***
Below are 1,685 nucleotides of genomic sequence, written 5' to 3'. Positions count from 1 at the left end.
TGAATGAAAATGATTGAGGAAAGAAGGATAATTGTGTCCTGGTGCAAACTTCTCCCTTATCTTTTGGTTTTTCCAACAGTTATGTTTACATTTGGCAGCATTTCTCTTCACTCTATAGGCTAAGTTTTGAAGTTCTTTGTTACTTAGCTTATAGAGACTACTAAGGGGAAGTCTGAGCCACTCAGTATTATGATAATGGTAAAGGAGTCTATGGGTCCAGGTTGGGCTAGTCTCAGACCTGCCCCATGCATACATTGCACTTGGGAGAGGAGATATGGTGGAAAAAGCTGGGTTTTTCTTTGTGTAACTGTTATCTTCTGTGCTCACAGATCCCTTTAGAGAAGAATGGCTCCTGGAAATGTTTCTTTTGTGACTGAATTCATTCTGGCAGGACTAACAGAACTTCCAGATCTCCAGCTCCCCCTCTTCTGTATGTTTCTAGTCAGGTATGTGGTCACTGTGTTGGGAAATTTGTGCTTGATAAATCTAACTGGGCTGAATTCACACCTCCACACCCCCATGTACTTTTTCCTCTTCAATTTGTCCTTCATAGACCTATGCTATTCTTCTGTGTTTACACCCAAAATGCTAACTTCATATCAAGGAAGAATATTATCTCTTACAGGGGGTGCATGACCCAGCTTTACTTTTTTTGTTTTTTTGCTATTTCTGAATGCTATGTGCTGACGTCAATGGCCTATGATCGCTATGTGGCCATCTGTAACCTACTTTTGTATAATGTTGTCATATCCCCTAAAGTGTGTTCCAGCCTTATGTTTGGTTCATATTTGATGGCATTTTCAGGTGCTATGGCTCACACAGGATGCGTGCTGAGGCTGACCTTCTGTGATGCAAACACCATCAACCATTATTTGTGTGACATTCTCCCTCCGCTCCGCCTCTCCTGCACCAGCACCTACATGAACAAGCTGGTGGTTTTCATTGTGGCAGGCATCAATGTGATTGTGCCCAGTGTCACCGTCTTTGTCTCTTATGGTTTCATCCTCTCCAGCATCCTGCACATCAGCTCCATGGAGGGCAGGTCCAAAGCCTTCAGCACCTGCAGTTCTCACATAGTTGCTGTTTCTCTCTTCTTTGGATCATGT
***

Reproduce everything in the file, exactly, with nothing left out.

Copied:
Below are 1,685 nucleotides of genomic sequence, written 5' to 3'. Positions count from 1 at the left end.
TGAATGAAAATGATTGAGGAAAGAAGGATAATTGTGTCCTGGTGCAAACTTCTCCCTTATCTTTTGGTTTTTCCAACAGTTATGTTTACATTTGGCAGCATTTCTCTTCACTCTATAGGCTAAGTTTTGAAGTTCTTTGTTACTTAGCTTATAGAGACTACTAAGGGGAAGTCTGAGCCACTCAGTATTATGATAATGGTAAAGGAGTCTATGGGTCCAGGTTGGGCTAGTCTCAGACCTGCCCCATGCATACATTGCACTTGGGAGAGGAGATATGGTGGAAAAAGCTGGGTTTTTCTTTGTGTAACTGTTATCTTCTGTGCTCACAGATCCCTTTAGAGAAGAATGGCTCCTGGAAATGTTTCTTTTGTGACTGAATTCATTCTGGCAGGACTAACAGAACTTCCAGATCTCCAGCTCCCCCTCTTCTGTATGTTTCTAGTCAGGTATGTGGTCACTGTGTTGGGAAATTTGTGCTTGATAAATCTAACTGGGCTGAATTCACACCTCCACACCCCCATGTACTTTTTCCTCTTCAATTTGTCCTTCATAGACCTATGCTATTCTTCTGTGTTTACACCCAAAATGCTAACTTCATATCAAGGAAGAATATTATCTCTTACAGGGGGTGCATGACCCAGCTTTACTTTTTTTGTTTTTTTGCTATTTCTGAATGCTATGTGCTGACGTCAATGGCCTATGATCGCTATGTGGCCATCTGTAACCTACTTTTGTATAATGTTGTCATATCCCCTAAAGTGTGTTCCAGCCTTATGTTTGGTTCATATTTGATGGCATTTTCAGGTGCTATGGCTCACACAGGATGCGTGCTGAGGCTGACCTTCTGTGATGCAAACACCATCAACCATTATTTGTGTGACATTCTCCCTCCGCTCCGCCTCTCCTGCACCAGCACCTACATGAACAAGCTGGTGGTTTTCATTGTGGCAGGCATCAATGTGATTGTGCCCAGTGTCACCGTCTTTGTCTCTTATGGTTTCATCCTCTCCAGCATCCTGCACATCAGCTCCATGGAGGGCAGGTCCAAAGCCTTCAGCACCTGCAGTTCTCACATAGTTGCTGTTTCTCTCTTCTTTGGATCATGT